The alleged rape of a three-and-a-half year old child in Orchids – The International School in Jalahalli, the third such shameful assault on a child this year, drew attention to the fact that the school had no affiliation to any board. The Department of Public Instruction then shockingly put out a list of 2,750 schools, which similarly did not h
ave any affiliation to any board. Most had reportedly gained a licence to run Kannada medium schools from the state government but were in fact claiming to be Central board schools offering education in English.
But the question that begs an answer is, how have they been allowed to operate this long? Although when the issue of the medium of instruction first cropped up, those in the know say otherwise. Schools are given licenses even when flouting the norms if they pay up to Rs 10 lakh, claims Mr D Shashi Kumar, secretary, Karnataka State Private Schools Management Federation.
“Chains that are granted license for one school, go on to establish eight or nine. And when the schools reach Class VIII, they bribe the board officials for affiliation,” he alleges. “Parents are so keen on putting their children in these so-called ‘international’ and ‘ICSE schools’ that they don’t question anything. As far as parents go, education is a fantasy they have in their heads, the actual content and quality of what is delivered is secondary,” he rues.
“It’s a known fact that money buys everything,” agree those closely associated with the education boards.
“The amount varies from area to area. According to the official procedure, once the No Objection Certificate (NoC) is obtained from the state government for getting affiliation, it is sent to the boards concerned. Later, inspections are done shoddily, reports are prepared to please the school owners and the board official who gets his commission,” they allege.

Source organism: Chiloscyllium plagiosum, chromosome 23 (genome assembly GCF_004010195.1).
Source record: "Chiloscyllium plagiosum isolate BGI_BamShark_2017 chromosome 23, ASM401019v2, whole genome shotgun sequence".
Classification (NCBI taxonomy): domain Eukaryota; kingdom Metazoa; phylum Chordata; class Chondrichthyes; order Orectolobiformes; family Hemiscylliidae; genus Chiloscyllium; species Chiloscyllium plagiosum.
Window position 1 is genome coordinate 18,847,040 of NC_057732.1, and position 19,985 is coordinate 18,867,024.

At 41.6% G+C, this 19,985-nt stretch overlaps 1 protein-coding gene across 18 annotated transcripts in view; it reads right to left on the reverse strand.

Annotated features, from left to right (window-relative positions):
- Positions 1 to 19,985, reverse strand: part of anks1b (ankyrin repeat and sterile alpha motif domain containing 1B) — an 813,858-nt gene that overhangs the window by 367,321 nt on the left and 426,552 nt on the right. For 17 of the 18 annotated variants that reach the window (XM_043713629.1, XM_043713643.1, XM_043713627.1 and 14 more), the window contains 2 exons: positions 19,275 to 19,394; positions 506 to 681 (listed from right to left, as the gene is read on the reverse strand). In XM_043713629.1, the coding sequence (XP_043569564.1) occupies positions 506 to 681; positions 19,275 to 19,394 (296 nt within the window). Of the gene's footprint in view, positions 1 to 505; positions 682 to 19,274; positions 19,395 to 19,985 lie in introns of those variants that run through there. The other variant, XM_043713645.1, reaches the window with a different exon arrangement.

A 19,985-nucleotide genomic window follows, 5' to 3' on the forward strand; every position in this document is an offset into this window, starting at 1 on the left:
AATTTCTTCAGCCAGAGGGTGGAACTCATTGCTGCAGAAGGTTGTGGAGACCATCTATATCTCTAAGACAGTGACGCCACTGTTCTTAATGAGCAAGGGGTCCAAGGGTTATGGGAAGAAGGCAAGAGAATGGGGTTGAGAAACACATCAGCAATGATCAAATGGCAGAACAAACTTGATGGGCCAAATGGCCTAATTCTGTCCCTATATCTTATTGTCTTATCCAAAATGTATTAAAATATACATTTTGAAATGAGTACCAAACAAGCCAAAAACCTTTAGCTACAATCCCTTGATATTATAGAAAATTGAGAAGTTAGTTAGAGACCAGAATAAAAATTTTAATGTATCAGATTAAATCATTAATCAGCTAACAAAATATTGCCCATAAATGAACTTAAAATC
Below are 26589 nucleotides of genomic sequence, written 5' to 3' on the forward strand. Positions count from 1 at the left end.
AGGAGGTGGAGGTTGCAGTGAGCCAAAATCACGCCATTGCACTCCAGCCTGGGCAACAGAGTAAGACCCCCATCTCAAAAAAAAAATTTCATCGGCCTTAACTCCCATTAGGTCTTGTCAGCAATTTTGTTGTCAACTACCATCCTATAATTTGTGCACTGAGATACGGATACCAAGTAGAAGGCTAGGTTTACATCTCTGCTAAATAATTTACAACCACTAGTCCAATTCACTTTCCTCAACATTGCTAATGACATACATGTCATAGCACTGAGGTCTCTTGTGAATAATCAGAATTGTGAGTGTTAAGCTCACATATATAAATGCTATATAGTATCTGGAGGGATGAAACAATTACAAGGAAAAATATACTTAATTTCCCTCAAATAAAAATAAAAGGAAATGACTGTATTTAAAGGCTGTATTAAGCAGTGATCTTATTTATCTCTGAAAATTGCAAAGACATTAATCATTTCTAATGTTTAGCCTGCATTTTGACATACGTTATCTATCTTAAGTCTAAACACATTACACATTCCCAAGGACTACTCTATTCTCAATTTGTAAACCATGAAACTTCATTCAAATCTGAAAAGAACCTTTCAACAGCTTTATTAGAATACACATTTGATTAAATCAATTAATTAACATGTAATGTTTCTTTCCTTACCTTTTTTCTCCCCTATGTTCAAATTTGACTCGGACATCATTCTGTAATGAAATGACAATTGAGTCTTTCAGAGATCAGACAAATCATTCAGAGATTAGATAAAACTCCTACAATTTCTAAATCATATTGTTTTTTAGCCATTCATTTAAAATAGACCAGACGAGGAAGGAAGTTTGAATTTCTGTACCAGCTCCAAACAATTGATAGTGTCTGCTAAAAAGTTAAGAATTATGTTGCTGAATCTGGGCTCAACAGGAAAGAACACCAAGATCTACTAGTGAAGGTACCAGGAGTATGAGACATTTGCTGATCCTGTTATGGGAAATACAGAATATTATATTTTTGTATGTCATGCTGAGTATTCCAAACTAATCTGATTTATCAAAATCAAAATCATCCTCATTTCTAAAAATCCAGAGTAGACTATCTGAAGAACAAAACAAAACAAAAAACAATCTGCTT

In the circumstances, activists have been up in arms against the Supreme Court’s recent order that schools no longer need to obtain a No-Objection Certificate from the state government as this only gives them more freedom to act and get board affiliation. “I have sent several mails to the CBSE Board, but there has been no response,” says Mr Nagasimha Rao, RTE Convener and member of the Child Rights Trust. “There is no complaint mechanism within the board and officials don’t even bother to inspect the schools anymore. The state is helpless in these cases,” he notes, ruing that schools can now cut back on infrastructure – a recent circular has even said that institutions no longer need to have playgrounds – and hike their fees indiscriminately.
“Finding admission in good schools is so hard that parents bear the injustice in silence. Fee hikes should be decided by the ICSE and CBSE boards after a meeting with parents, but that doesn’t happen. Every school is backed by an MLA or an MLC, so even the education minister is unable to take a stand.
There needs to be a proper understanding between the state and Centre, because schools are no longer accountable to anybody,” he stresses.